Franco Serblin loudspeakers doesn’t pump out yet another loudspeaker range every few months. It’s more old school than that. As of the time of writing this review, the line-up comprises the Ktêma flagship, the Accordo two-way stand-mount and the small integrated Lignea. However, soon they will be jouned by the eagerly-anticipated Accordo Essence (effectively a floorstanding version of the Accordo). Also, abandon the notion of a ‘Mark II’ version from the brand; the concept remains get the product right from the outset. This idea has been core to the brand from the outset, meaning the current Franco Serblin designer Massimiliano Favella takes his job very seriously indeed.
We live in a world where loudspeakers are rectangular boxes and ‘edgy’ loudspeaker design is chamfering that rectangle to make something boat-backed or lute-shaped. The idea of ‘handed’ loudspeakers is typically reserved for moving a drive unit (typically) the tweeter away from the centreline of the front baffle, allowing the tweeters to be closer to the inner edge of the baffle for better imaging properties (it makes the tweeter seem more like a point source for the central image). The Accordo points to such a rudimentary design brief and giggles; unlike most loudspeakers, the Accordo’s two cabinets ‘mirror’ one another in the same way your left foot ‘mirrors’ your right. From the top looking down, the Accordo are more like a large reversed quotation marks, meaning the front baffle is deliberately angled toward the listener, with the longest side wall pointing outward.
There are some exceptionally clever touches here, some of which have become more integral to other designs today, showing not only that the Accordo remains current, but just how forward-thinking and durable that original 2011 design has proved to be. For example, the integral stand that contains the crossover and low-slung output terminals was about as far from mainstream as it was possible to get even a few years ago, but manufacturers are increasingly approaching the stand of a stand-mount loudspeaker as an integral part of the design, with more aspects of the loudspeaker itself removed into its support system. The company wasn’t the first to think of this concept, but it made it work and it made it look good… and that helped make the concept realised among the mainstream.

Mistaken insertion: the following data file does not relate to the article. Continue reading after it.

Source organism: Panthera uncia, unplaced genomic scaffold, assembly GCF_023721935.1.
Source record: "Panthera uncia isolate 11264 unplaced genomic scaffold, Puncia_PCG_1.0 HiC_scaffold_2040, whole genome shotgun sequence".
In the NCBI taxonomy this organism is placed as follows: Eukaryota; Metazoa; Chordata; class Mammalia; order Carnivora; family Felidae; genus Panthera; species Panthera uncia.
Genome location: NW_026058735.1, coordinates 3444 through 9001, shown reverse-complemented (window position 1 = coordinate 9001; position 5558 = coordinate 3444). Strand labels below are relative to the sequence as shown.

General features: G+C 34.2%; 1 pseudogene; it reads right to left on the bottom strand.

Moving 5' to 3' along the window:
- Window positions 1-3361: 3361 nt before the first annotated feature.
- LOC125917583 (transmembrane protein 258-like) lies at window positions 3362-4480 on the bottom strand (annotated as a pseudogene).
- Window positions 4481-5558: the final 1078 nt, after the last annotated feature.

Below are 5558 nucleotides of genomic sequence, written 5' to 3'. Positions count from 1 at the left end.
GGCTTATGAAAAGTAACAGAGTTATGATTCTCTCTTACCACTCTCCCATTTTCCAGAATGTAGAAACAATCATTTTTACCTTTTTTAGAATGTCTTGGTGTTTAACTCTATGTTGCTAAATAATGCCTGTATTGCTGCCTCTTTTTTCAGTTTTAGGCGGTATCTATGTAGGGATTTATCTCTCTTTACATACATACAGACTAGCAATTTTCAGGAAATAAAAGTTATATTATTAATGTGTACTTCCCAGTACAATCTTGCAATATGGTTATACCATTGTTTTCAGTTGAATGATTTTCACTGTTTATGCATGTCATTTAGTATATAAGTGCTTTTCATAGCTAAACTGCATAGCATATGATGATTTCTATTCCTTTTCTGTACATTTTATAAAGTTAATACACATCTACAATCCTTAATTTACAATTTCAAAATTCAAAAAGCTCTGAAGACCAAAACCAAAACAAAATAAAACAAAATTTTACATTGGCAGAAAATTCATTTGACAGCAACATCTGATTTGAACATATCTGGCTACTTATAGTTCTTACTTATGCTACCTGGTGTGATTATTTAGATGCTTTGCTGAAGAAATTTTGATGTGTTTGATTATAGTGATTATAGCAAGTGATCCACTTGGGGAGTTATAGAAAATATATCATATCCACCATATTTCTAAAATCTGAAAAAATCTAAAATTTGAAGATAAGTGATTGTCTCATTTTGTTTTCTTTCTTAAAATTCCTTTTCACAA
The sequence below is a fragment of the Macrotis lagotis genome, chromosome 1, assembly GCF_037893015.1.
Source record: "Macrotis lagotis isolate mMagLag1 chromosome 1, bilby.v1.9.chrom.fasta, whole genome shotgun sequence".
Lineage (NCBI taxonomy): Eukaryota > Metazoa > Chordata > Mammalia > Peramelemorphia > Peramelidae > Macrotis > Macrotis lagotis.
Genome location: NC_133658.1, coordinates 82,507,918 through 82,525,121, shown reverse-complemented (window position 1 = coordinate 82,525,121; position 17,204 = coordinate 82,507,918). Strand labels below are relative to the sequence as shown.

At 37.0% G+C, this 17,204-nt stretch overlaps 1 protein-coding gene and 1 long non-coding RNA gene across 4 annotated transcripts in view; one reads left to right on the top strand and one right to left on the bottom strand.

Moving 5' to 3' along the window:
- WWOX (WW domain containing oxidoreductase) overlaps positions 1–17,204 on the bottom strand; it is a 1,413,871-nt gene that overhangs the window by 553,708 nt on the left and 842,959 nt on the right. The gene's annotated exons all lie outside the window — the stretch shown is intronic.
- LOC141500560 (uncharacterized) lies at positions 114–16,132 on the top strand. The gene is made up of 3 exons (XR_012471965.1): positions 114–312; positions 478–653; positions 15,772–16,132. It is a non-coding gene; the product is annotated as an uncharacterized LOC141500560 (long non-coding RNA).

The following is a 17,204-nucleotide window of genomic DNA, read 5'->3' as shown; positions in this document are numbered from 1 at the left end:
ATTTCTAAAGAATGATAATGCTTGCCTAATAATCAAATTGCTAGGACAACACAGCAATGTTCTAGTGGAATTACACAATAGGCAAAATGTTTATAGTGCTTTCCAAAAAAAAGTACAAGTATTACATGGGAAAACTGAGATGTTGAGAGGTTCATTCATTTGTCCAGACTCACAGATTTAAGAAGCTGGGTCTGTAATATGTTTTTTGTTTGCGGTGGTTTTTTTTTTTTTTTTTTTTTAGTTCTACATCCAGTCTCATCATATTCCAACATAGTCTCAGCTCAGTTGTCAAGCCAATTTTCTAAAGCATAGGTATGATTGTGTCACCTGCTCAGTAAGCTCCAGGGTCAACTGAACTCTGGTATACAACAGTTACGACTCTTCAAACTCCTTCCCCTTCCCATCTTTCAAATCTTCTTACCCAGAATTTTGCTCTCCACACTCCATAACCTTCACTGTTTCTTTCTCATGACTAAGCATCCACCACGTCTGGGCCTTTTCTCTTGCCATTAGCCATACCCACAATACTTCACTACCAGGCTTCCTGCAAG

Accordo is dubbed ‘A Tuneful Speaker’ and this has dual meaning; it’s ‘tuneful’ in the obvious musical sense, but it also speaks to its need to be relatively carefully ‘tuned into’ the room. Careful positioning and fine tuning of loudspeaker relative to walls and one another, and equally careful positioning and fine tuning of listening position reaps extraordinarily large rewards here; while always capable of delivering a ‘good sounding’ performance, spending a lot of time getting it in the right point has the potential to raise that sound to ‘the breath of angels’ levels. You’ll know when the alignment is just right; the music will stop; you’ll be struck dumb and the hairs on the back of your neck will do the speaking for you. In my room, this meant a wider than usual equilateral triangle arrangement, with a marked toe-in and the rear-port bungs in place. A centimetre’s movement made the difference between ‘that’s a nice-looking loudspeaker’ and ‘that’s a great-sounding loudspeaker that looks nice, too.’
However, seemingly somewhat paradoxically, that fine-tuning doesn’t apply quite so rigidly to the choice of partnering equipment. And, in fact, it’s here where we begin to see the classic elements of the Accordo peek through. With the exception of the original Extrema, Serblin’s classic creations were easy to drive designs, typically with only a lower than average sensitivity being the only ‘difficult’ part of the objective performance. The same really applies here; sensitivity is lower than average, but the rest of the speaker’s load wouldn’t tax any modern solid-state amplifier or well-designed valve amplifier.